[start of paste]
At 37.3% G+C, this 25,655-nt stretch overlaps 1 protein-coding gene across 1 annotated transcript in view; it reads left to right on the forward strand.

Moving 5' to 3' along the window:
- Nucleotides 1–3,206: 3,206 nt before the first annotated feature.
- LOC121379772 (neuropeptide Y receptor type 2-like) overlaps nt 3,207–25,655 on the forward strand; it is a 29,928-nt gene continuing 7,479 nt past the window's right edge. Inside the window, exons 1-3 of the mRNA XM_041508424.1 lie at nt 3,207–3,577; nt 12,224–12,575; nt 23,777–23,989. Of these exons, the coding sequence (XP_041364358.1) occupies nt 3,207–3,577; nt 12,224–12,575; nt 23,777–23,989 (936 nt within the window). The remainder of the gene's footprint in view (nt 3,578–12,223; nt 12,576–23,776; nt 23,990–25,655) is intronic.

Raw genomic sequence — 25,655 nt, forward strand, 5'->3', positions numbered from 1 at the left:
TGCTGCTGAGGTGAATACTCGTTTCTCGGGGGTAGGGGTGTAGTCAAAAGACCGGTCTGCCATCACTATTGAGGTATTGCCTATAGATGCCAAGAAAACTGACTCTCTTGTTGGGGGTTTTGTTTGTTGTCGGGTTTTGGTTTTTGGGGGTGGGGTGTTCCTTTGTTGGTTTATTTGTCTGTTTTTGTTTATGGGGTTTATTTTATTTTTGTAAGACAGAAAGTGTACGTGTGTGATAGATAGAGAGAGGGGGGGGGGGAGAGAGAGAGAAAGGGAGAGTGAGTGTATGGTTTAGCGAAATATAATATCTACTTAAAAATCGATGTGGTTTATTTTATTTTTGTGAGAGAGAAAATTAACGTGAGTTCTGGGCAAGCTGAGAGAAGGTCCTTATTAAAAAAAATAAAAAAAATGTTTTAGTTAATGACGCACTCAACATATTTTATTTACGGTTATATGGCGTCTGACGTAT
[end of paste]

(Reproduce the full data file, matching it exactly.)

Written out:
At 37.3% G+C, this 25,655-nt stretch overlaps 1 protein-coding gene across 1 annotated transcript in view; it reads left to right on the forward strand.

Moving 5' to 3' along the window:
- Nucleotides 1–3,206: 3,206 nt before the first annotated feature.
- LOC121379772 (neuropeptide Y receptor type 2-like) overlaps nt 3,207–25,655 on the forward strand; it is a 29,928-nt gene continuing 7,479 nt past the window's right edge. Inside the window, exons 1-3 of the mRNA XM_041508424.1 lie at nt 3,207–3,577; nt 12,224–12,575; nt 23,777–23,989. Of these exons, the coding sequence (XP_041364358.1) occupies nt 3,207–3,577; nt 12,224–12,575; nt 23,777–23,989 (936 nt within the window). The remainder of the gene's footprint in view (nt 3,578–12,223; nt 12,576–23,776; nt 23,990–25,655) is intronic.

Raw genomic sequence — 25,655 nt, forward strand, 5'->3', positions numbered from 1 at the left:
TGCTGCTGAGGTGAATACTCGTTTCTCGGGGGTAGGGGTGTAGTCAAAAGACCGGTCTGCCATCACTATTGAGGTATTGCCTATAGATGCCAAGAAAACTGACTCTCTTGTTGGGGGTTTTGTTTGTTGTCGGGTTTTGGTTTTTGGGGGTGGGGTGTTCCTTTGTTGGTTTATTTGTCTGTTTTTGTTTATGGGGTTTATTTTATTTTTGTAAGACAGAAAGTGTACGTGTGTGATAGATAGAGAGAGGGGGGGGGGGAGAGAGAGAGAAAGGGAGAGTGAGTGTATGGTTTAGCGAAATATAATATCTACTTAAAAATCGATGTGGTTTATTTTATTTTTGTGAGAGAGAAAATTAACGTGAGTTCTGGGCAAGCTGAGAGAAGGTCCTTATTAAAAAAAATAAAAAAAATGTTTTAGTTAATGACGCACTCAACATATTTTATTTACGGTTATATGGCGTCTGACGTAT